Although the models used by scientists and engineers are often very complex - consisting of millions of lines of code running on supercomputers, some of the basic concepts of scientific modeling are well within the reach of elementary school-aged students. Young children are able to understand the behaviors of surprisingly complex systems when they have an opportunity to play around with those systems. Earth science is full of complex systems, such as the water cycle or Earth's global weather and climate. Even fairly simple systems that make sense to young learners can exhibit the behaviors of much more complex systems, such as feedback loops and lags in responses. Just as we teach students arithmetic as a foundation for later learning algebra, we can help young learners comprehend the building blocks of system science before moving on to more advanced versions in later grades. This presentation surveys examples of simple simulations and games suitable for young learners - both computer-based software as well as physical manipulatives more akin to tabletop games. Examples from a range of Earth science topics are demonstrated, including tree rings for decoding past climate, growing and shrinking a glacier, food chain checkers, a very simple climate model, the greenhouse effect, a kinesthetic nitrogen cycle game, and more.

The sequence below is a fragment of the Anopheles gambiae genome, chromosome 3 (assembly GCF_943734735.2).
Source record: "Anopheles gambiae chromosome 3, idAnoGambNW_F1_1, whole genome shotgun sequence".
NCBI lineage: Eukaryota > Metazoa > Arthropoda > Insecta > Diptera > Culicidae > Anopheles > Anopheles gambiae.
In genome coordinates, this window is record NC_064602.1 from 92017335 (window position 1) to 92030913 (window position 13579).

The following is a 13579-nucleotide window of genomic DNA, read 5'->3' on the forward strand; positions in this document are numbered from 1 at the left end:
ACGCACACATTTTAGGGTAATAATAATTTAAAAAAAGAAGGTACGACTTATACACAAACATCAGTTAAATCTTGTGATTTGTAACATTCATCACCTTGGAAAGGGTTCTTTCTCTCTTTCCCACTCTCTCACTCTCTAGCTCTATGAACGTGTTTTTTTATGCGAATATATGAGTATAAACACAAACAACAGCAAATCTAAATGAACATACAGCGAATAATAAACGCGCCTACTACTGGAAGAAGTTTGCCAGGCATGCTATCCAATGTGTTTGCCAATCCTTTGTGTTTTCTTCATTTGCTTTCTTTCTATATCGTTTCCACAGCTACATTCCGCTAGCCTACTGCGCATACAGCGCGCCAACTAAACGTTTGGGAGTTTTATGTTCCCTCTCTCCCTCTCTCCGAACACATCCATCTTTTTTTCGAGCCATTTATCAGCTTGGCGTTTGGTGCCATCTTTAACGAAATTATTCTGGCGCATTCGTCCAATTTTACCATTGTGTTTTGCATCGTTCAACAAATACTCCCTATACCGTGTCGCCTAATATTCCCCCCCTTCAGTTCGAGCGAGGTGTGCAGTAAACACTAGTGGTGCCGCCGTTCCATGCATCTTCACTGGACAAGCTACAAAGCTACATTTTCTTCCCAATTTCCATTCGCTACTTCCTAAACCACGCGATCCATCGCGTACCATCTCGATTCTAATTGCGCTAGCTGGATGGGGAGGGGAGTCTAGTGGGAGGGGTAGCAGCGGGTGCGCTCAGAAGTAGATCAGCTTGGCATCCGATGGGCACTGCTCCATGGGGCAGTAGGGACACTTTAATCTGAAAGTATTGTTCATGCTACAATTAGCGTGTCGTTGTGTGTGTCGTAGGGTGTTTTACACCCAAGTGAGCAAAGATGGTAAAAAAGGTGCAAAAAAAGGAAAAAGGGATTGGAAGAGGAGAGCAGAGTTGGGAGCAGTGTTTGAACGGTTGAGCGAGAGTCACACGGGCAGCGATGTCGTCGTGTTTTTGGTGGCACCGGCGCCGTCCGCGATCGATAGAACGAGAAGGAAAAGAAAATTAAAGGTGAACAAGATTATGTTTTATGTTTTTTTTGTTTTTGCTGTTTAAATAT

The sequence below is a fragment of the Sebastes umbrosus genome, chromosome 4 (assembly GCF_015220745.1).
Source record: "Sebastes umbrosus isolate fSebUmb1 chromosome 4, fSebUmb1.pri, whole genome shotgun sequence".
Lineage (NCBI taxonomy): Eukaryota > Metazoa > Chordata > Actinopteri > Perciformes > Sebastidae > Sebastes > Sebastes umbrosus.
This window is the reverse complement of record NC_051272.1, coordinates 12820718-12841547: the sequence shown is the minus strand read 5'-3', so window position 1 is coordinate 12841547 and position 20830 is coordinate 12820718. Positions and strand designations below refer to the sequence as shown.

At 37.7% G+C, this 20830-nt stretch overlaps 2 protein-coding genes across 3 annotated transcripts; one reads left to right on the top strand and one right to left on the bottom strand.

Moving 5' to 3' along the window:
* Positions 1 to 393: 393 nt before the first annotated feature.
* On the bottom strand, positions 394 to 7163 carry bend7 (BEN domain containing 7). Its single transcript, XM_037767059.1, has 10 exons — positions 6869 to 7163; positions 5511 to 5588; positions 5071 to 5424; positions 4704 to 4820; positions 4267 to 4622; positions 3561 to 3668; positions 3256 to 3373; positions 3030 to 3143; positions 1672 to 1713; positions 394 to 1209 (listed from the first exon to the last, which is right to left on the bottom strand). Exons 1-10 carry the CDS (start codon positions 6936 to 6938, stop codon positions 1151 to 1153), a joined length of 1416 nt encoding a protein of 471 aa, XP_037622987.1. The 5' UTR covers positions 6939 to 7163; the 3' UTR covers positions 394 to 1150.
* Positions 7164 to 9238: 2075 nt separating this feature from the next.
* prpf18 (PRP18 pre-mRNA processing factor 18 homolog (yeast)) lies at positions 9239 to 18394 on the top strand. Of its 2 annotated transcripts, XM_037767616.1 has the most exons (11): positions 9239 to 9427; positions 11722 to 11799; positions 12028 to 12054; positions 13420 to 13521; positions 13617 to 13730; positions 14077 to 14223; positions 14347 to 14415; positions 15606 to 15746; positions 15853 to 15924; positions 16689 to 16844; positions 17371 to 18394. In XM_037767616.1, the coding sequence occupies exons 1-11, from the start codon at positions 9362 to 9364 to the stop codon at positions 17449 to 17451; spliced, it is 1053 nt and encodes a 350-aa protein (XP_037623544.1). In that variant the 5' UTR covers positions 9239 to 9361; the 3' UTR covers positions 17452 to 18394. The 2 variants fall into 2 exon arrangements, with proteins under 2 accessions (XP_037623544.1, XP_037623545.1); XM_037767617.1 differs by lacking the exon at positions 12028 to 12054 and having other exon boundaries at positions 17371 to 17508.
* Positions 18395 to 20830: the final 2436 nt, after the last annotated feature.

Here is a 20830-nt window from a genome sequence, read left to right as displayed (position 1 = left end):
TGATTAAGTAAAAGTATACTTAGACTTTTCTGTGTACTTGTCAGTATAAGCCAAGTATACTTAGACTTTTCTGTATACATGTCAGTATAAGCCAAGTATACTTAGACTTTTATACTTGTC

At the time of this broadcast Randy Russell worked for the K-12 science education group at the National Center for Atmospheric Research - NCAR - in Boulder, Colorado. During his 15+ years at NCAR, he developed numerous educational resources for use in Earth science education and related STEM fields, with an emphasis on the creation of educational simulations and games. He also led face-to-face and online teacher professional development workshops. Before joining NCAR, Randy worked with Boston-based TERC on a series of Earth science education interactives, and with Michigan State University's Virtual University developing online courses for science, engineering, and math education. Randy started off in science and engineering, earning a bachelor's in astrophysics and a master's in aerospace engineering, then switched gears and earned his doctorate in education from Michigan State.